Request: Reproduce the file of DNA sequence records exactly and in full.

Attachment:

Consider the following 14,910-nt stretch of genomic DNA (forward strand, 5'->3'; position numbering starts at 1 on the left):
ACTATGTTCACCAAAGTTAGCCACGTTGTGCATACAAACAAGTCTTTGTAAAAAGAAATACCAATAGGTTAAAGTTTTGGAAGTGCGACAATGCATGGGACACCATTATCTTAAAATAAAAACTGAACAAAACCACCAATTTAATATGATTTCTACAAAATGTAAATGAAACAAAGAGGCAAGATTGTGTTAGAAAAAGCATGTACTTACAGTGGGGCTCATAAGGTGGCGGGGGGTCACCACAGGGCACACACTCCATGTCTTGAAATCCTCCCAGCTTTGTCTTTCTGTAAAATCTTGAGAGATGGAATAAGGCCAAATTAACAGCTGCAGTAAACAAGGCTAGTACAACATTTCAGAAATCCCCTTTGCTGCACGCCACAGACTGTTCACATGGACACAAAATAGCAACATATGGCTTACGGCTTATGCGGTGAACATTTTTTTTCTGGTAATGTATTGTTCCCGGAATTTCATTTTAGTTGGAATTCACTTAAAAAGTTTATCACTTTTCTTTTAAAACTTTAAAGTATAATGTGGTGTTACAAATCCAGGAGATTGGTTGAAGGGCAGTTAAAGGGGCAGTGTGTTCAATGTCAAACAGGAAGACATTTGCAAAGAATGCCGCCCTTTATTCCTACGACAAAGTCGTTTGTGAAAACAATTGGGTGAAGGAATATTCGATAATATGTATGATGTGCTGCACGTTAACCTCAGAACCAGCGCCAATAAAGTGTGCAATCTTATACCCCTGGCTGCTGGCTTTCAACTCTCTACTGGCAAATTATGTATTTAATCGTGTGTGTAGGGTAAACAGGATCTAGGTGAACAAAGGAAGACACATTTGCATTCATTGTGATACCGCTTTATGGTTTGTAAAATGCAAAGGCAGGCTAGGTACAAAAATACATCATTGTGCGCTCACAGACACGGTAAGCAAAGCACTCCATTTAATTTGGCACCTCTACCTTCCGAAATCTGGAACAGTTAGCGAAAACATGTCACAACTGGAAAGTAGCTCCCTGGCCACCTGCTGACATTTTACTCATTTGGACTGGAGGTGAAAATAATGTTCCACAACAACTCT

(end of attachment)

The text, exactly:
Consider the following 14,910-nt stretch of genomic DNA (forward strand, 5'->3'; position numbering starts at 1 on the left):
ACTATGTTCACCAAAGTTAGCCACGTTGTGCATACAAACAAGTCTTTGTAAAAAGAAATACCAATAGGTTAAAGTTTTGGAAGTGCGACAATGCATGGGACACCATTATCTTAAAATAAAAACTGAACAAAACCACCAATTTAATATGATTTCTACAAAATGTAAATGAAACAAAGAGGCAAGATTGTGTTAGAAAAAGCATGTACTTACAGTGGGGCTCATAAGGTGGCGGGGGGTCACCACAGGGCACACACTCCATGTCTTGAAATCCTCCCAGCTTTGTCTTTCTGTAAAATCTTGAGAGATGGAATAAGGCCAAATTAACAGCTGCAGTAAACAAGGCTAGTACAACATTTCAGAAATCCCCTTTGCTGCACGCCACAGACTGTTCACATGGACACAAAATAGCAACATATGGCTTACGGCTTATGCGGTGAACATTTTTTTTCTGGTAATGTATTGTTCCCGGAATTTCATTTTAGTTGGAATTCACTTAAAAAGTTTATCACTTTTCTTTTAAAACTTTAAAGTATAATGTGGTGTTACAAATCCAGGAGATTGGTTGAAGGGCAGTTAAAGGGGCAGTGTGTTCAATGTCAAACAGGAAGACATTTGCAAAGAATGCCGCCCTTTATTCCTACGACAAAGTCGTTTGTGAAAACAATTGGGTGAAGGAATATTCGATAATATGTATGATGTGCTGCACGTTAACCTCAGAACCAGCGCCAATAAAGTGTGCAATCTTATACCCCTGGCTGCTGGCTTTCAACTCTCTACTGGCAAATTATGTATTTAATCGTGTGTGTAGGGTAAACAGGATCTAGGTGAACAAAGGAAGACACATTTGCATTCATTGTGATACCGCTTTATGGTTTGTAAAATGCAAAGGCAGGCTAGGTACAAAAATACATCATTGTGCGCTCACAGACACGGTAAGCAAAGCACTCCATTTAATTTGGCACCTCTACCTTCCGAAATCTGGAACAGTTAGCGAAAACATGTCACAACTGGAAAGTAGCTCCCTGGCCACCTGCTGACATTTTACTCATTTGGACTGGAGGTGAAAATAATGTTCCACAACAACTCT